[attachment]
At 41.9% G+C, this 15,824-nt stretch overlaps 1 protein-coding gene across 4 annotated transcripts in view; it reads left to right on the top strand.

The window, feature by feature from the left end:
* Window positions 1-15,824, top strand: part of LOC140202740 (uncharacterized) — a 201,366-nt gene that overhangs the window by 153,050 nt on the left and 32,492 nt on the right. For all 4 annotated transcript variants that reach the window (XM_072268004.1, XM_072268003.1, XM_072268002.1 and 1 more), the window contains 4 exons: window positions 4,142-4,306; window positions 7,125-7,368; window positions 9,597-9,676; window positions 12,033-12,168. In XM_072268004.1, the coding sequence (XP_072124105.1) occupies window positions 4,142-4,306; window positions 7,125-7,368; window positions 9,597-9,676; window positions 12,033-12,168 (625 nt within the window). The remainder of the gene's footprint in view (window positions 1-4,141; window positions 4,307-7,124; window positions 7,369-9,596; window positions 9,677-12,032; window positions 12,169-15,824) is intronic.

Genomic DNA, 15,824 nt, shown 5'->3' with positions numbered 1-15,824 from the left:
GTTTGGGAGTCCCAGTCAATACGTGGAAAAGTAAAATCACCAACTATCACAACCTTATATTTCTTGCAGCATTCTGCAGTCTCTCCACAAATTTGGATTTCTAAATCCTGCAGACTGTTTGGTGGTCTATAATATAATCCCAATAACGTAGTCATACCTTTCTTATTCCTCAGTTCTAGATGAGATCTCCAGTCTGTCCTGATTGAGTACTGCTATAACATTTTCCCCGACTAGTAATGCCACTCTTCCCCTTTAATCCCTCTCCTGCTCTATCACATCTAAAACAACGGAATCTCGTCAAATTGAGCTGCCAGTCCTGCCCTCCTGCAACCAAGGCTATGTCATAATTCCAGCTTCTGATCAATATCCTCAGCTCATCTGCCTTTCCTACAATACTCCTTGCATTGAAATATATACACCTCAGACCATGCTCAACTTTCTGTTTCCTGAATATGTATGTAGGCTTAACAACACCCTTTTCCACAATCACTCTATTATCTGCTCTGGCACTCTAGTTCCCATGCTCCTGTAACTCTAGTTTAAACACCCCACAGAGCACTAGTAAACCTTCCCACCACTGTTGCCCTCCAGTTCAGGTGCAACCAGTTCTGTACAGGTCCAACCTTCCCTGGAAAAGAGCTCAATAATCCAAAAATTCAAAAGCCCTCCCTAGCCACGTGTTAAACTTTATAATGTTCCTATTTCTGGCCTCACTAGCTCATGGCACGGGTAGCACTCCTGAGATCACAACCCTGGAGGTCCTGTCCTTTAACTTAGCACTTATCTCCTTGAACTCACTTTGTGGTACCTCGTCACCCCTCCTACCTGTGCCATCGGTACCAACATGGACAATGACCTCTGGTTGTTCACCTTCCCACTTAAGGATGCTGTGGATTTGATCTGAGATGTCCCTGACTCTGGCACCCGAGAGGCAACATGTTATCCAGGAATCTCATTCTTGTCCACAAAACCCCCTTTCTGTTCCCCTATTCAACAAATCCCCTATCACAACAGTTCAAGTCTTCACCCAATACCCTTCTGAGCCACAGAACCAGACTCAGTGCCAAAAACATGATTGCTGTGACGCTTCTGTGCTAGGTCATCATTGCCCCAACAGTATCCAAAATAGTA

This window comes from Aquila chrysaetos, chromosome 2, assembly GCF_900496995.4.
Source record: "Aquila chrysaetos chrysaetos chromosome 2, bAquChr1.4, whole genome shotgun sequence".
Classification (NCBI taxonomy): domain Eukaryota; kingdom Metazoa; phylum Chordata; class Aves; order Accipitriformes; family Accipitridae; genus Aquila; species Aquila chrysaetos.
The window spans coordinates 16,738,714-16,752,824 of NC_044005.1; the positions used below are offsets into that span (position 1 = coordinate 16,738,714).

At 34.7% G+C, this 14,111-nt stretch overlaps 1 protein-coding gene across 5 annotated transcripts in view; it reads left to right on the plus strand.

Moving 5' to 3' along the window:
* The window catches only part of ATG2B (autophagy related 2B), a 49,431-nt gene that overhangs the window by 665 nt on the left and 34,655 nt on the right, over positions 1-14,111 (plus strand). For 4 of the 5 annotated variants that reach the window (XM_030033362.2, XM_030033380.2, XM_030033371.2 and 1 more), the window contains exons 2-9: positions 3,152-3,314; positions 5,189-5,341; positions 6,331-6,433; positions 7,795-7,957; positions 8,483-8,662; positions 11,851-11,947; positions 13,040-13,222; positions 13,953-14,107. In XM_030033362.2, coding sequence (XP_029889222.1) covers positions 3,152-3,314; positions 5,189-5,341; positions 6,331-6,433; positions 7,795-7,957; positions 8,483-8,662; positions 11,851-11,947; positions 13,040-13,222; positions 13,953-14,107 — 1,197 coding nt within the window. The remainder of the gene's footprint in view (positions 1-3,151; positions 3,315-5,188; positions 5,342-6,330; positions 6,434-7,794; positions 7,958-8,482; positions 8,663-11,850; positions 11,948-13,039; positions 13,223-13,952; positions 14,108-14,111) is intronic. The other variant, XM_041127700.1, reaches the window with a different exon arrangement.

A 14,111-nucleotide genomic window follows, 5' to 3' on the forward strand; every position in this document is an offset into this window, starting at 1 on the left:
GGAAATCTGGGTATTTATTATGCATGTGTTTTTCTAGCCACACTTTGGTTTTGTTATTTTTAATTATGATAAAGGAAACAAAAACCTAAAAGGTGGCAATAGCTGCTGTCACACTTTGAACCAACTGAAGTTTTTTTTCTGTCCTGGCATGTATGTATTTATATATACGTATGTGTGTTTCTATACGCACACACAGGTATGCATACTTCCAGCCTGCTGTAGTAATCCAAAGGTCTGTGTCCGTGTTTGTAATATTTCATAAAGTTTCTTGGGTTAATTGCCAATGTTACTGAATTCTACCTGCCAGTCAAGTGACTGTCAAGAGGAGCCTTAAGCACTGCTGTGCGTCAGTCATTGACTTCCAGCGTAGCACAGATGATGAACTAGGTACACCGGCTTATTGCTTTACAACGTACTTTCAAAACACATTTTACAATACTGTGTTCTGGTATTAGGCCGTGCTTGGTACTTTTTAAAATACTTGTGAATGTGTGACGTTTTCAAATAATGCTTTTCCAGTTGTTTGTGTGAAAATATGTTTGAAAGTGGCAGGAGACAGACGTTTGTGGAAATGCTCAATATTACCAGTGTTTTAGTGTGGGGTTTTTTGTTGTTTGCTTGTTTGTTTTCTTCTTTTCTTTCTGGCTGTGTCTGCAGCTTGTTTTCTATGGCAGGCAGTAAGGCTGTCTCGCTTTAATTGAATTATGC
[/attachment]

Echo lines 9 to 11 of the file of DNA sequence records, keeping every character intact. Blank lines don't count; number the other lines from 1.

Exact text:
The window spans coordinates 16,738,714-16,752,824 of NC_044005.1; the positions used below are offsets into that span (position 1 = coordinate 16,738,714).

At 34.7% G+C, this 14,111-nt stretch overlaps 1 protein-coding gene across 5 annotated transcripts in view; it reads left to right on the plus strand.

Moving 5' to 3' along the window: